January 02, 2006

Now wait for last year, again, or: how King Kong wiped my memory


What's the point in the first hour of King Kong?

Some may ask - and not without good reason - what's the point in all three hours, but the sense of gratuitousness is at its most pressing in the opening part of the film. The ostensible answer - to 'establish' the characters so that there is someone for us to 'identify' with in the action sequences - is plainly unconvincing for the simple reason that the characters are pasteboard thin, no more filled out than their counterparts in the 1933 original. Jackson is not interested in characters, and what interest we viewers have in the film has little to do with characters either.

I suspect the real answer lies in the strange, necrophiliac impulse that presumably drove Jackson to remake the picture in the first place. That impulse leads to a cinema of the past that is no longer a cinema of History; a cinema of FX that leaves no traces.

In his classic analysis, Jameson identified a waning of the historical sense as a defining characteristic of the postmodern. The 'nostalgia mode' is evident, not so much in films whose content is backward-looking, but whose form belongs to the past. Thus an archetypal postmodern film such as Body Heat will be characterised by a tension between its contemporary setting (the 1980s) and its Noir form (which derives from the 30s/40s). The 1976 Kong remake, directed by John Guillermin at a time in which remakes were not so wearisomely ten-a-penny as they are today, corresponds to this model much more than does Jackson's film. Neither the contemporary setting nor a post-Oil crisis plot involving a petroleum expedition can disguise the fact that the 76 version (undistinguished and rather boring as it was) runs on a 30s Adventure movie template.

Someone else's memories...


Jackson's film is something different again. It eliminates the tension between contemporaneity (setting) and the past (form as revenant) by ignoring the present altogether and setting the film in the year the original film was released, 1933. The result is a peculiar, slightly creepy, homage, which might well constitute a new type of postmodern arfifact altogether. The 21st century obtrudes into Jackson's King Kong only in the form of technology. The implicit conceit is that this is the film that would have been made in 1933 were the technological means available at that time. FX are, naturally, the real stars of Jackson's King Kong. (I need hardly point out that Jackson's whole career as a film-maker, from the ecstactic mondo trash of his early features through to Lord of the Rings, rests on a mastery of special effects.) In King Kong, FX have replaced history. Or rather, 'history' - now flattened out into a series of period signifiers - has itself become a kind of special effect. (Technology substitutes not only for history but for culture, too; in 2005, technological progress is the only faith that remains to us.) Even if the simulation were note-perfect accurate, History, in the Marxist sense of struggle, antagonism and contingency, would still be photoshopped out. The Depression is a stage-set, an inexplicable backdrop. This a museum without History, the Past as Experience, Theme Park...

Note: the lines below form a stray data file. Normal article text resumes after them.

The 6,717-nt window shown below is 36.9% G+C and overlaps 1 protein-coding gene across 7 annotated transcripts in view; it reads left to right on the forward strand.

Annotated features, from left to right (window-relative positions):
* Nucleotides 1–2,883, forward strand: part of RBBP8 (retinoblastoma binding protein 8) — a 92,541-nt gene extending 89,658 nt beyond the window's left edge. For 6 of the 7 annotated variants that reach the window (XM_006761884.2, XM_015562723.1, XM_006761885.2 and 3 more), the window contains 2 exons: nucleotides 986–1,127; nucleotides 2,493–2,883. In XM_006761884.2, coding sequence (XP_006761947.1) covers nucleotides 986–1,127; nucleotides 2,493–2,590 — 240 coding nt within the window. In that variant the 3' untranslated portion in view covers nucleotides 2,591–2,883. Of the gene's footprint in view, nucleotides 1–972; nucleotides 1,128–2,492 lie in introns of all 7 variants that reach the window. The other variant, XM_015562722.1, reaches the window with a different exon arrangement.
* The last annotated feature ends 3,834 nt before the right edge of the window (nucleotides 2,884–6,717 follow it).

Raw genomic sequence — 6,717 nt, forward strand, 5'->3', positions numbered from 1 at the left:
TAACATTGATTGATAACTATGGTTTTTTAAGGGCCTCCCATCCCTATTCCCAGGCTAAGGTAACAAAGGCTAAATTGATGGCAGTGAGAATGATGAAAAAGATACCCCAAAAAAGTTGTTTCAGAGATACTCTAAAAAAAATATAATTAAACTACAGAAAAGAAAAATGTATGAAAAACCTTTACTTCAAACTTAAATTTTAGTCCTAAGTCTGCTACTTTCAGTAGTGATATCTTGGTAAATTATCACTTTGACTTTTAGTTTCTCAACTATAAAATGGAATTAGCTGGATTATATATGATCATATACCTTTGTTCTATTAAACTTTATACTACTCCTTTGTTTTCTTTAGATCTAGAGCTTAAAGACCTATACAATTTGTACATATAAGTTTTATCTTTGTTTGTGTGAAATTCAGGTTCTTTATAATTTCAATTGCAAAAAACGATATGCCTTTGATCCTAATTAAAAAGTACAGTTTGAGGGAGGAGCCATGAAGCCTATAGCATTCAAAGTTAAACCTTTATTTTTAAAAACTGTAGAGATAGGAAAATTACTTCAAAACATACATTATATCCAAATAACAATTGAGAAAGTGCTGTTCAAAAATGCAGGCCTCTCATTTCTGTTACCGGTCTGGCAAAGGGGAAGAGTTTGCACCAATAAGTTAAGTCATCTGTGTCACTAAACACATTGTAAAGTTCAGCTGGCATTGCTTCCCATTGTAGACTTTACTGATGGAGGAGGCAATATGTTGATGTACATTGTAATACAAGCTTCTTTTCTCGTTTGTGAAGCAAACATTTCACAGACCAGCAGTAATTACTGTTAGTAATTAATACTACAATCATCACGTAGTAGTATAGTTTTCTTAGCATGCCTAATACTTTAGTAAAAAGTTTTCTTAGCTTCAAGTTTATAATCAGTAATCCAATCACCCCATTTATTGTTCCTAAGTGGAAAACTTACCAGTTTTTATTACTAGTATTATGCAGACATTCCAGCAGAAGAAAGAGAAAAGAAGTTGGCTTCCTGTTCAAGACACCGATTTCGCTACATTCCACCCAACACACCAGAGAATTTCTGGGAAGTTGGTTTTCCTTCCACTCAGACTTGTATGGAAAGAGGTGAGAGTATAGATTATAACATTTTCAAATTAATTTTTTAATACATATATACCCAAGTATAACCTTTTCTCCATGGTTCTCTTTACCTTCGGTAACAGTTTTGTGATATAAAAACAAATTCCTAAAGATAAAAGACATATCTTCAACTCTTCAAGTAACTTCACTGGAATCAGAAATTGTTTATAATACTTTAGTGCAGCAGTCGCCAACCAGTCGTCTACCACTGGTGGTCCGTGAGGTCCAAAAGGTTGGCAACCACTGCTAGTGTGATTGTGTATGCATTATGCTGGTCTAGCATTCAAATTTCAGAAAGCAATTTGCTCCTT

I'm reminded of Wash-35 in Dick's Now Wait for Last Year, a 'painstakingly elaborate reconstruction' of Washington in 1935, built on Mars at the behest of a plutocrat who wants to walk through the city of his childhood again. 'Here was Grammage's, a shop at which Virgil had bought Tip Top comics and penny candy. Next to it Eric made out the People's Drugstore; the old man during his childhood had bought a cigarette lighter here once and chemicals for his Gilbert Number Five glassblowing and chemistry set. "What's the Uptown Theater showing this week?"'